As I stated in response to the previous question, there are a number of initiatives in the Budget to support economic growth in the regions. We estimate that up to 54,000 businesses in the south-west will benefit from the national insurance contributions exemption for new businesses, and our plans for NIC more broadly will save businesses in the south-west about £260 million.
My constituents will be very glad to hear that, because times have been tough in North Wiltshire in recent years, particularly as a result of a contraction in food production and defence. What does my hon. Friend intend to do in regard to the excellent report produced by my constituent, Sir James Dyson, on innovation and technology, which seems to point the way forward for this new Government?
My hon. Friend is absolutely right. Sir James Dyson made an important contribution to the debate on increasing the high-tech sector, and the Government are looking at the implementation of his findings. In the Budget, we announced a review of the taxation of intellectual property, including research and development, and we are committed to ensuring that the UK again becomes a centre for high-tech manufacturing.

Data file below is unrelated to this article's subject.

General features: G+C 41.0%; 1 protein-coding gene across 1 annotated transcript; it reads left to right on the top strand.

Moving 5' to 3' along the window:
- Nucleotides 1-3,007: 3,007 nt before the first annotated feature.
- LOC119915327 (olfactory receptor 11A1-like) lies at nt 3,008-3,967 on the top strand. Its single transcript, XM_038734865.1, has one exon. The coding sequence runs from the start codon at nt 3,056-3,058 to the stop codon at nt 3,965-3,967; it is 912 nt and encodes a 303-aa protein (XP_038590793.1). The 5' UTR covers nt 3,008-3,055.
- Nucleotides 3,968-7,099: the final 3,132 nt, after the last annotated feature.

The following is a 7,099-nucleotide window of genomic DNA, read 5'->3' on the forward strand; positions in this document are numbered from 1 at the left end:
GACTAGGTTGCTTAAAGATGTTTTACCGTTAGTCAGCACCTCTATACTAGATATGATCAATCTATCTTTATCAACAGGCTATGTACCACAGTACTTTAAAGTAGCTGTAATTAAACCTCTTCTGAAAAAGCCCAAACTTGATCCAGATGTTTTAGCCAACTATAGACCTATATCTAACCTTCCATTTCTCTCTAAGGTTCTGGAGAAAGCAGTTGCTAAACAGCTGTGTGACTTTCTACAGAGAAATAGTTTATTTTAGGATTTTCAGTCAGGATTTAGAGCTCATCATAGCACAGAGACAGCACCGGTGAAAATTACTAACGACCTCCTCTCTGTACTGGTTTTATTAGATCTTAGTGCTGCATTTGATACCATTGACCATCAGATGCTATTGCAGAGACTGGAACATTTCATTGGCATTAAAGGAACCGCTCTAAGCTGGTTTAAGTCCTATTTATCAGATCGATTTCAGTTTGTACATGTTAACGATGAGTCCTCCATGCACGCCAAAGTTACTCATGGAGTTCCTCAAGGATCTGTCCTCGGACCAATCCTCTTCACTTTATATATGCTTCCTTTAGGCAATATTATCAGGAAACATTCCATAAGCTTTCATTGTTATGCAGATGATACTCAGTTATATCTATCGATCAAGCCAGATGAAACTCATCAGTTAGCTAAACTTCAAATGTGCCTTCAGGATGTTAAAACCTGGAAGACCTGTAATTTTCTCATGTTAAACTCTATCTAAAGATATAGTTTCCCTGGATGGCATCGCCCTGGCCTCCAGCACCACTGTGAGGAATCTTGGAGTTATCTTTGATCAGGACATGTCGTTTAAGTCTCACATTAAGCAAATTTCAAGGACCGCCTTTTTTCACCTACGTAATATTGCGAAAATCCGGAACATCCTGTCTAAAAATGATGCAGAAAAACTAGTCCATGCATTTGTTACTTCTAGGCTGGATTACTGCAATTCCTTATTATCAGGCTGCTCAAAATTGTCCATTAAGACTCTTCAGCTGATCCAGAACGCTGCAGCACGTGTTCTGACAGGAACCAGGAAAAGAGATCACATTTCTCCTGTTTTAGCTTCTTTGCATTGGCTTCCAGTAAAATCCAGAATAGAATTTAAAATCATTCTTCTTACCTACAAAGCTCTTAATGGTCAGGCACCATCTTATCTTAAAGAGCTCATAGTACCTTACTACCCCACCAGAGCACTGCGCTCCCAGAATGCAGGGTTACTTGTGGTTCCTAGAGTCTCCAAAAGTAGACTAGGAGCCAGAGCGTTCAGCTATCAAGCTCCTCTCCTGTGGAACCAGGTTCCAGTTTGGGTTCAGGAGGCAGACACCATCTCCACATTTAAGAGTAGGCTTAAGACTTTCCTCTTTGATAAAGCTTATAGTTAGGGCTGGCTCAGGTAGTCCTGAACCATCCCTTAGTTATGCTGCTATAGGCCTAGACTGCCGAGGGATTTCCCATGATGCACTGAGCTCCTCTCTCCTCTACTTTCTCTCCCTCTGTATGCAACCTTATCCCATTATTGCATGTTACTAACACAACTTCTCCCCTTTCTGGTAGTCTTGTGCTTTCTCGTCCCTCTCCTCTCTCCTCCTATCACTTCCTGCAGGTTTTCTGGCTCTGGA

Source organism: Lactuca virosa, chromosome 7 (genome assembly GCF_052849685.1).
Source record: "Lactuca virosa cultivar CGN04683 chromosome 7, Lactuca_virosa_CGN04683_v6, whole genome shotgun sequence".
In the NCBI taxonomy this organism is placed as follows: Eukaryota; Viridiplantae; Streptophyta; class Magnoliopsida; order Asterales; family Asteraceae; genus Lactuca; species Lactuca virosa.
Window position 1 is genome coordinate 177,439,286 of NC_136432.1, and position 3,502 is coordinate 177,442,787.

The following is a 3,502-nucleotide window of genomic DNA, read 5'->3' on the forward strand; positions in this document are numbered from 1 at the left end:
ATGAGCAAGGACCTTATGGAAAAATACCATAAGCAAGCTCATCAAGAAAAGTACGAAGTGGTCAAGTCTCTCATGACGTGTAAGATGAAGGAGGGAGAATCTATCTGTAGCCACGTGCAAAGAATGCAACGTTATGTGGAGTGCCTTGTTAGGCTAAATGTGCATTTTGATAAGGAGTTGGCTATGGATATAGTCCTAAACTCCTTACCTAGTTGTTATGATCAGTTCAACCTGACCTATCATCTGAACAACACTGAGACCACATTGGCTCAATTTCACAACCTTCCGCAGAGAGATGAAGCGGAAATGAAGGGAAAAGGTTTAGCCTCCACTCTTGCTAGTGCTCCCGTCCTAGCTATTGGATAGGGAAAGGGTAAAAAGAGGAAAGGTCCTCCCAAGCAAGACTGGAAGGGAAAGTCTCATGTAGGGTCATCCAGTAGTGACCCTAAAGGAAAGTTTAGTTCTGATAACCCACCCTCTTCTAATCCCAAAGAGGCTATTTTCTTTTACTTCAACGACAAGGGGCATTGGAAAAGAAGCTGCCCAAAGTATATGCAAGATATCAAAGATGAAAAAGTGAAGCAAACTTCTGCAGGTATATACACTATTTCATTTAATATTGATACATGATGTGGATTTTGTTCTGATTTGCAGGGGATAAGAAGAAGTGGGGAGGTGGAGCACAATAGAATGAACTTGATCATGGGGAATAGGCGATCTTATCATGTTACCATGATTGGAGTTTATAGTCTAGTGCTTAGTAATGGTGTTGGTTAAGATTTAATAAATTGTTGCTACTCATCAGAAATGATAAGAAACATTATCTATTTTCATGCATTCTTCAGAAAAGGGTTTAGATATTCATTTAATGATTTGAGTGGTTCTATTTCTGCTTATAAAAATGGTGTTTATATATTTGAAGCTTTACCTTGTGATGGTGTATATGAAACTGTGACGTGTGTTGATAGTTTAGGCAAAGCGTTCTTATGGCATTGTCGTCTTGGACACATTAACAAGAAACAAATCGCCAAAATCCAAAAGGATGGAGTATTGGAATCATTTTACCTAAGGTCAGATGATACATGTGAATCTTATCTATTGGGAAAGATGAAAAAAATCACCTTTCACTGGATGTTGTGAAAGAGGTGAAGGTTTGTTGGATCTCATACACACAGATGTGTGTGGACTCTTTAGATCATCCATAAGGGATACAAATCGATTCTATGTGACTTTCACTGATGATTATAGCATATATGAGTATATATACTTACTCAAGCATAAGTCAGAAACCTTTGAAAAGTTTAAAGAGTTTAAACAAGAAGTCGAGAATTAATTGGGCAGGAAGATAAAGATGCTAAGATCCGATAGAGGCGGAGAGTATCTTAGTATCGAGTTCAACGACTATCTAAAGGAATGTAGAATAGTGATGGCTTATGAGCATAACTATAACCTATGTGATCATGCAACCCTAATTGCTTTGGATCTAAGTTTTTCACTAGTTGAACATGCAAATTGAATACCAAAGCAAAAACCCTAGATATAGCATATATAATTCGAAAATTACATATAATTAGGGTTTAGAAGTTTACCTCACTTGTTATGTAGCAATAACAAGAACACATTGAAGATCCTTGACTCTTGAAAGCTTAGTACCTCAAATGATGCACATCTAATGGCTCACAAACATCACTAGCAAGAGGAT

The independent forecast published by the OBR at the time of the Budget demonstrated that employment would rise over the course of the next five years.
Five thousand small and medium-sized companies in Gloucestershire will welcome the Minister's comments on progress for economic growth in the south-west, but will he tell us what specific plans the Government have to deal with the red tape and bureaucracy, which many of those businesses feel is an impediment to growth?
My hon. Friend is right to point out the barriers to investment that red tape can create. That is why we have set out a series of specific measures in the Budget to reduce the burden of red tape. We believe that that will help up to 500,000 businesses in the south-west.